Volume 6 Issue 2 > pp. 131-147 • doi: 10.15627/jd.2019.13

# Energy Saving Generated Through Automatic Lighting Control Systems According to the Estimation Method of the Standard EN 15193-1

Valerio R.M. Lo Verso,* Anna Pellegrino

Author affiliations

Department of Energy ‘Galileo Ferraris’, Politecnico di Torino, TEBE Research Group, corso Duca degli Abruzzi 24, 10129, Turin, Italy

* Corresponding author.
valerio.loverso@polito.it (V. R.M. Lo Verso)
anna.pellegrino@polito.it (A. Pellegrino)

History: Received 24 October 2019 | Revised 25 November 2019 | Accepted 2 December 2019 | Published online 6 December 2019

Citation: Valerio R.M. Lo Verso, Anna Pellegrino, Energy Saving Generated Through Automatic Lighting Control Systems According to the Estimation Method of the Standard EN 15193-1, Journal of Daylighting 6 (2019) 131-147. http://dx.doi.org/10.15627/jd.2019.13

Figures and tables

## Abstract

The standard EN 15193-1:2017 “Energy performance of buildings - Energy requirements for lighting” introduced a detailed method to calculate the energy demand for lighting in buildings. The method contains a calculation of the daylight supply, which accounts for the impact of lighting control systems, both daylight-linked and occupancy-based. This paper presents the results of a study carried out to quantify, with respect to a manual on/off switch, the energy savings due to the four typologies of daylight-linked controls included in the standards, as well as their combination with an occupancy auto off control. To highlight the factors that affect the amount of saved electric energy, several spaces were considered, with different daylight availability, windows orientation and shading system, located in sites at different latitudes and climate conditions, and considering two types of building: offices and classrooms. A database of 2880 cases was built. As a second step of the study, for each site and type of control, the minimum window-to-wall ratio necessary to obtain a pre-defined saving was calculated. The results show for what combinations of variables two target savings of 20% and of 30% can be reached using the photodimming and occupancy controls contained in the standard.

## Keywords

EN 15193-1:2017, Energy demand for lighting, LENI, Lighting controls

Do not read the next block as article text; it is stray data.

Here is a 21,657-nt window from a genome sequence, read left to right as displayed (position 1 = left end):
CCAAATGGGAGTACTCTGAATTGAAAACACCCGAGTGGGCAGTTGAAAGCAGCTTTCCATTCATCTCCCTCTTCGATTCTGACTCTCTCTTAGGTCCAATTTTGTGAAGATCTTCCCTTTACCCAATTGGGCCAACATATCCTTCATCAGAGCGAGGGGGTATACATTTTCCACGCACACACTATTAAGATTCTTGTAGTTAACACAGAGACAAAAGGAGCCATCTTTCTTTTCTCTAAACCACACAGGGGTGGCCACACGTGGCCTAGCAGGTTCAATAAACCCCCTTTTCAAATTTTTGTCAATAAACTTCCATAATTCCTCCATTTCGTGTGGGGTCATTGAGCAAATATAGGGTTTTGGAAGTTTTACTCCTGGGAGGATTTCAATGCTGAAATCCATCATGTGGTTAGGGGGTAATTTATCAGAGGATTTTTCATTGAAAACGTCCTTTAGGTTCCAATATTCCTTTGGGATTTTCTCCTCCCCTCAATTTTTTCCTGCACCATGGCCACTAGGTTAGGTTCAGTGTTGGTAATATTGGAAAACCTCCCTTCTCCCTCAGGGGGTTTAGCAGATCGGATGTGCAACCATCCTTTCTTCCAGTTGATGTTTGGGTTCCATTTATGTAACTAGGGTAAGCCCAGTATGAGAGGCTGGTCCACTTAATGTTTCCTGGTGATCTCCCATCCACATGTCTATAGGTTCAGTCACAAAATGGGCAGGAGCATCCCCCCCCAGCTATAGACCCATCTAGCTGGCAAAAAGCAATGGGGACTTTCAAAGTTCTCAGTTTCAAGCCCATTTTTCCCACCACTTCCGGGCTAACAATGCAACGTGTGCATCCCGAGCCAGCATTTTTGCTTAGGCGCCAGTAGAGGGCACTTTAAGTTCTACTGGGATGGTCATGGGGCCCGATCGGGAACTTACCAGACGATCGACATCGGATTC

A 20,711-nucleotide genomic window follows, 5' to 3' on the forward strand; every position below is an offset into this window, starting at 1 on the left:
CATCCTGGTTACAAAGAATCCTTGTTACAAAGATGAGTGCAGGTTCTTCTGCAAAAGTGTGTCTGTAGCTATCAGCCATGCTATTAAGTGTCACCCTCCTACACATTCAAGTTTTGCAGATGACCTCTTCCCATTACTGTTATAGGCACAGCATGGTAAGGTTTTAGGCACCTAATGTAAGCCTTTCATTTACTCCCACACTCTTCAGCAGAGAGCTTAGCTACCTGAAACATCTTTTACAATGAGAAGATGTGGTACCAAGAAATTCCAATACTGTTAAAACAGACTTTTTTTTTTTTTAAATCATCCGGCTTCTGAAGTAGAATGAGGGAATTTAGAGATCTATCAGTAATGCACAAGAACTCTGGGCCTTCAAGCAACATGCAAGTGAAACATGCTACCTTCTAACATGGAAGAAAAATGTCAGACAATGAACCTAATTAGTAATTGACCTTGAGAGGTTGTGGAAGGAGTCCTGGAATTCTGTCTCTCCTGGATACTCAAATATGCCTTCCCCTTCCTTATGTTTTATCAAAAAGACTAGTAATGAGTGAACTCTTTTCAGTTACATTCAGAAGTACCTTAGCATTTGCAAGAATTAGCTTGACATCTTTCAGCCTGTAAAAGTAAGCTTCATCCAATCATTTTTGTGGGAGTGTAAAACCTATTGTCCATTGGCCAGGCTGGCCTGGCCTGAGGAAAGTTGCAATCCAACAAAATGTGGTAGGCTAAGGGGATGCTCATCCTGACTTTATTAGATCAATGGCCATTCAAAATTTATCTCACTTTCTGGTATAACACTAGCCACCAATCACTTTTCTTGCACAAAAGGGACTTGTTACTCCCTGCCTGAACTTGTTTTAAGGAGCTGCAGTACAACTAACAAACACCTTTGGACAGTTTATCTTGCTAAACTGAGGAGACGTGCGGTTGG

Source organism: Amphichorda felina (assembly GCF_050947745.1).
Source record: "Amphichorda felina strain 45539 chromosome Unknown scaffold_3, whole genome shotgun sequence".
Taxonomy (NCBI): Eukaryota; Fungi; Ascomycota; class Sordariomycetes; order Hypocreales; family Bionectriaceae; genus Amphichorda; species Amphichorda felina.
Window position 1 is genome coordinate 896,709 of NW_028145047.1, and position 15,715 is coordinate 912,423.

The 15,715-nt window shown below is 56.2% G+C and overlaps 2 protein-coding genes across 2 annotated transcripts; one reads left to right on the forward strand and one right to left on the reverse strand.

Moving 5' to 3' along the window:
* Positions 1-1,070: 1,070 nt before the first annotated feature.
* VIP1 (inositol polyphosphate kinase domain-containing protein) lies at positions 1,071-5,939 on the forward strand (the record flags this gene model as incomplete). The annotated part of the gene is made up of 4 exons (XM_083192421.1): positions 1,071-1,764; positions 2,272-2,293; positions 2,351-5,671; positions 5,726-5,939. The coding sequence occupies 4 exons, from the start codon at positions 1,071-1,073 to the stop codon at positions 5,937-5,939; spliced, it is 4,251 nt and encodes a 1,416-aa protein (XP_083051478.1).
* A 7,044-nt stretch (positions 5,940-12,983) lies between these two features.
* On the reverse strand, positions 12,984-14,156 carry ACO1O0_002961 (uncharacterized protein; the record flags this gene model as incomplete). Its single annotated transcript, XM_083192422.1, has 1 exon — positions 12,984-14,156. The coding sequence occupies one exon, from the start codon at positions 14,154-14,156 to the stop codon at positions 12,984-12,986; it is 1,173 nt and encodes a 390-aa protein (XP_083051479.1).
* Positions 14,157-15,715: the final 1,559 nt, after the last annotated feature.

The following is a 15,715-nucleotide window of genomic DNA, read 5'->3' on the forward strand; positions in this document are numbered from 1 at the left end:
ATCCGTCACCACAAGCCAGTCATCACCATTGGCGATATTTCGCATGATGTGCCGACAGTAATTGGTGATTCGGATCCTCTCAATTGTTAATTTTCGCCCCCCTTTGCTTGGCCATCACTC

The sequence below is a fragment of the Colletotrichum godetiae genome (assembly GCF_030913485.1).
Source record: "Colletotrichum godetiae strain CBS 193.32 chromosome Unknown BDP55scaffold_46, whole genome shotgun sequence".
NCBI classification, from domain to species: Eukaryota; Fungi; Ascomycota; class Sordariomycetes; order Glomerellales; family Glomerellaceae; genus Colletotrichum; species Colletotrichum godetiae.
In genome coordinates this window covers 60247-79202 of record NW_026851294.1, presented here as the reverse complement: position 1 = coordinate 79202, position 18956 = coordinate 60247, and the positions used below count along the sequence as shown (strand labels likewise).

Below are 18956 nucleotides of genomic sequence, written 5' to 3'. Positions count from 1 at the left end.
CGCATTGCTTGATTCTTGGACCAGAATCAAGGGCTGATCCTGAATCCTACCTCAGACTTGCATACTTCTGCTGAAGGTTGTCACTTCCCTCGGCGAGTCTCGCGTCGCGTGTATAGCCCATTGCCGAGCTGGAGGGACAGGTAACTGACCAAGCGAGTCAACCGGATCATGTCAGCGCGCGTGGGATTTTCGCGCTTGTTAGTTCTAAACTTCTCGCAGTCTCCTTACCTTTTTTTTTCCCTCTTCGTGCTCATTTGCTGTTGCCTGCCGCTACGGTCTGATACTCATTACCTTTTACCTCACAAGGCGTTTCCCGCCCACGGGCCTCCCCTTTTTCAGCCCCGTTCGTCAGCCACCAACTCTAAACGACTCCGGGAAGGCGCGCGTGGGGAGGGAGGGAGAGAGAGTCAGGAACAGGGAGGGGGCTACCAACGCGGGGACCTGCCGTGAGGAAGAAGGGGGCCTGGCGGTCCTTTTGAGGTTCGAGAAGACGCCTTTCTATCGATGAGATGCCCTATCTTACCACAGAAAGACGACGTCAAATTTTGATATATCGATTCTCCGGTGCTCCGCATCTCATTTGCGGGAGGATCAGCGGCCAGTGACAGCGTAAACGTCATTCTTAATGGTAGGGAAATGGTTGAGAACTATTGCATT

## 1. Introduction

It is widely known that the carbon dioxide CO2 footprints and the greenhouse gas emissions are among the main responsible factors for the worldwide global warming problem. The energy demand in the building sector is up to 40% of the global energy consumption in Europe and is responsible of 36% of the CO2 footprint [1]. In the European Union, 75% of the buildings is inefficient from an energy viewpoint: in spite of the fact that the building sector is expanding, the retrofitting and renovation interventions on inefficient buildings lies in the range 0.4% - 1.2% of the building stock, for the different Member States [2].

Following up the shared international agreements signed in the Kyoto Protocol (1997), the European Union released in January 2002 the Energy Performance Building Directive (EPBD) as the major regulation concerned with the energy performance of a building. The EPBD was intended as an instrument for enhancing the building regulations on energy performance of the building stock in the EU member states, through the creation of a synergy among all the Member States by a strengthening of energy policies. The shared goal was to pursue an increase both in the energy efficiency of a building, in the research and technology development as well as in the occupation development. The original version of the Directive was deeply reviewed in 2010, through the EPBD - Directive recast and later amendments [3,4]. According to the publication ‘Implementing the Energy Performance of Building Directive (EPBD)’, issued by the European Union [2], “with its recast, new challenges were faced by Member States (MSs). Foremost among them, the cost-optimal calculations for setting minimum requirements and the path towards Nearly Zero-Energy Buildings (NZEBs) by 2020. While the first issue seems to be well solved by almost every country by now, NZEB continues to be a major challenge and it is yet unclear how much progress will be reached by 2020, especially for the much needed renovation of the huge stock of existing buildings with poor energy performance”.

The EPBD adopts a holistic approach, which combines standard aspects and informative tools, and defines the energy performance of a building as “the energy amount needed to meet the energy demand due to a standard use of a building, especially including the energy use for heating, for cooling, to heat up the domestic hot water, and for lighting”.

The EPBD adopts a holistic approach, which combines standard aspects and informative tools, and defines the energy performance of a building as “the energy amount needed to meet the energy demand due to a standard use of a building, especially including the energy use for heating, for cooling, to heat up the domestic hot water, and for lighting”.

To define a common methodology to estimate the energy performance of buildings according to the EPBD, the European organization for standardization (CEN) elaborated a set of 59 standards [5]. One of them is specifically devoted to the estimation of the energy demand for lighting for a building: the EN 15193:2007 “Energy performance of buildings - Energy requirements for lighting” [6]. This standard was later deeply reviewed, which led to the issue of an updated document [7] to supersede the previous version.

As a matter of facts, it is widely acknowledged that the energy consumption for lighting plays a crucial role in the global energy use of a building, as it represents up to 15-20% of the total building electricity consumption [8,9], with a projected increase to up about 40% by year 2030 [10]. Energy conservation measures in the lighting field in buildings refer to different domains: from the energy efficiency of the luminaire’s components (lamps, optics and ballasts), to the energy efficiency of the lighting system (luminaires associated to control systems), up to and including occupant behavior with respect to lighting and energy conservation in general [11]